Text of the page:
From the outside I was your average male enjoyed sports, socialising and was doing well in work. On the inside, I was going through inner turmoil for many years, probably from the age of 18 or before this. I’m now 36.
My condition, Obsessive Compulsive Disorder (OCD) was one which tore me apart, at its worst causing severe anxiety and depression, to one which stopped any progression in life when I was managing it. No matter how much I thought I had it under control it was always there shaping every decision I made for the worst.
The condition seemed to develop over time. As a child I worried a lot and was quite nervous. As time went on I felt a sense of nervousness about things that may happen. This nervousness turned into worry and anxiety which ultimately led onto irrational, intrusive, compulsive and obsessive thoughts.
I spent my time fighting my mind trying to dampen out the torrent of irrational and obsessive thoughts. Thoughts and fears I ultimately knew weren’t real but which were dark, deeply upsetting and unrelenting at times. My rational mind was awash with questions which I didn’t have the answers to.
I was unable to develop romantic relationships, develop life plans or do everything which I felt was important to me. I felt constantly in the shadow of my condition struggling to try and hide it day to day from friends, family and colleagues and come to terms with it at the same time – alone.
I say alone as for years I could not even comprehend articulating to another person the thoughts, fears and irrational nature of my turbulent mind. Countless inner dialogues, trying to understand why this was happening to me and what it actually was. Waking up every day and realising “Oh yes there you are again”.
Sleep was my greatest ally and friend.
At stages I could not see a future. Truly, at times the only thing keeping me on this earth was not wanting to let my family down and the upset and questions I’d leave behind.
I found to help I would bury myself in a routine, shut down and become a person who hoped to go day to day trying to control an inner voice, a voice whose main aim was to destroy my life. A life I wanted to lead.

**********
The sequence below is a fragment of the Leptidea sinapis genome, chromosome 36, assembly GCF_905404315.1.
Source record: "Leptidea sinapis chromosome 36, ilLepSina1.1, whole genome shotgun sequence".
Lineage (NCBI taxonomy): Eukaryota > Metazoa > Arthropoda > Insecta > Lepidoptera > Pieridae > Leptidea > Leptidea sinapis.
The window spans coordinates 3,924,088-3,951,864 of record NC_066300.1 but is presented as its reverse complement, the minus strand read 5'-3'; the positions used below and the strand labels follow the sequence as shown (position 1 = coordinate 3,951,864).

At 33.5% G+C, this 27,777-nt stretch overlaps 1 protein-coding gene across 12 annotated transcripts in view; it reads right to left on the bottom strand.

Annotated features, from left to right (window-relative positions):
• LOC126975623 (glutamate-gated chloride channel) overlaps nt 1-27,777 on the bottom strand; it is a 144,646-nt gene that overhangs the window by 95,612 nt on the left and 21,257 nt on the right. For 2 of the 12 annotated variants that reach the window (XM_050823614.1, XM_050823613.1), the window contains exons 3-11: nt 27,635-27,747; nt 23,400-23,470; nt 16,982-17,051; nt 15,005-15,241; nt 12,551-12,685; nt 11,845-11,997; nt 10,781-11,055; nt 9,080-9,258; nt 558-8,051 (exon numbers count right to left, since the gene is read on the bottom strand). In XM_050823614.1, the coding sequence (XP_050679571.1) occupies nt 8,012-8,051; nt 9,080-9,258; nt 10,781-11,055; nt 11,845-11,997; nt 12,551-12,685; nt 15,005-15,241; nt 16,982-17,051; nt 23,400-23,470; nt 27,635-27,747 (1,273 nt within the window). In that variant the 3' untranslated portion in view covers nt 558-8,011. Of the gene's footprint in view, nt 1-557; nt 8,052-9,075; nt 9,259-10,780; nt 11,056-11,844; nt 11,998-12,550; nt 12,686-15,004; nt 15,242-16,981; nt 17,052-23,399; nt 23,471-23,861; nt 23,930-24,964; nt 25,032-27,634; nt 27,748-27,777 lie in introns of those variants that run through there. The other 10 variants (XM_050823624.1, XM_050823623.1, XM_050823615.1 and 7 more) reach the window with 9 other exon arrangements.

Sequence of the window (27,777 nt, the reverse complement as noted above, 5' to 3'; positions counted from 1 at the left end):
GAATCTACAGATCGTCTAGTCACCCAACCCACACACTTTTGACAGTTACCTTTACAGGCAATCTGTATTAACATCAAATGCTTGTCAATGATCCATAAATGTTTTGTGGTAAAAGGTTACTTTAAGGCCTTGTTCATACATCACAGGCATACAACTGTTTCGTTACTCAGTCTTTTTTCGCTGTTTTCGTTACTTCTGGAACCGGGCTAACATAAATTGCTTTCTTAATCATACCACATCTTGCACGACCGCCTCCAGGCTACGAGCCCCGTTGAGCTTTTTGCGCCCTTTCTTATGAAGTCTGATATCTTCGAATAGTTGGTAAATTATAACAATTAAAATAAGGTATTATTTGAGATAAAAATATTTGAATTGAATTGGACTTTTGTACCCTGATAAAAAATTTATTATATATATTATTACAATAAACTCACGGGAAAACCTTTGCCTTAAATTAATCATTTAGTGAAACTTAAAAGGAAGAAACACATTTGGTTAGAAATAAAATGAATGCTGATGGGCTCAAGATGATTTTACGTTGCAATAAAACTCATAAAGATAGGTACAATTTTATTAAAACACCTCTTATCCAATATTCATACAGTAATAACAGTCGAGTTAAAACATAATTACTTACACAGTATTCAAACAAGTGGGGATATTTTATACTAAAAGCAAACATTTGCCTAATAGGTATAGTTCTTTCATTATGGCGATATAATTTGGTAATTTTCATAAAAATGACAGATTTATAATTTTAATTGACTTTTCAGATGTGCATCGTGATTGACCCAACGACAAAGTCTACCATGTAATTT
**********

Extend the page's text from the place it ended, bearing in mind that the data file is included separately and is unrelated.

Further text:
At stages, I tried to talk to family. When I had reached a limit of trying to manage it I would break down, hoping this would start the dialogue and the recovery process. Through the years, I visited my GP hoping I would get some words out to start any kind of process to get to a better place. I could never manage it and often came away feeling even worse than when I went in. Wondering when the next time would be when I’d try again.
At the end of 2016 after a tough period I decided enough was enough. I had read some other people’s real life experiences through media coverage and I had started to realise maybe I was not alone afterall.
I talked to a friend who referred me to a colleague and after maybe 2 months of procrastinating I made an appointment with a clinical psychologist. That appointment was made in a matter of hours one day after my sister sent me an article which gave me hope and also at the same time deeply upset me. I read the article through teary eyes on a few occasions. It resonated deeply with me. The article was – Bryony Gordon: How I walked my way back to sanity.
My first session with my psychologist, I came out of it exhausted but with a massive weight lifted off my shoulders. This person actually understands what I’m going through; is not judging me and identifies it as a condition and has a plan to deal with it! This is amazing; can it be true, I am normal afterall?!
At present, I’m early on in the process but at the moment I am a very different person to the person who first made the appointment with the psychologist.
I’ve started to develop an understanding of my condition, its triggers, started a life plan whereby this condition is not controlling my every decision. I’m challenging it, giving it an identity. I’ve started to take it from a massive barrier or brick wall in front of me to a recognised hurdle which I can understand and can leap over when it comes my way.
The main message I would like to get across is….
No matter how bad you think things are, the worst thing you can do is to keep it inside and not talk.
Trust me, I did it for nearly 20 years. If I hadn’t started to talk and see a psychologist I would still be stuck in a life where I couldn’t understand a condition which was shaping my life and continuing to wreak havoc.
I wish I had read this article over 15 years ago.
If I were myself reading this article when I was alone, confused and unable to understand what was going on in my mind, I would hope reading this piece would help me to realise that this condition does not have to define me, I am not alone and I need to talk.
I’ve often heard stories of suicide and thought to myself that person could have been experiencing the same condition as I have and could not see a way out or could not comprehend articulating what was going on in their mind.
If my story resonates and you are experiencing similar experiences please talk to your family or trusted friends and start the journey whereby you can realise that there is hope and you are a person who deserves the life you want to lead.
My main aim of writing down my story is to highlight the importance of talking.
Please talk. You are not alone.
If you need help please talk to friends, family, a GP, therapist or one of the free confidential helpline services. For a full list of national mental health services see yourmentalhealth.ie.
- Samaritans 116 123 or email firstname.lastname@example.org
- Pieta House National Suicide Helpline 1800 247 247 or email email@example.com – (suicide prevention, self-harm, bereavement) or text HELP to 51444 (standard message rates apply)
- Aware 1800 80 48 48 (depression, anxiety)
If living in Ireland you can find accredited therapists in your area here: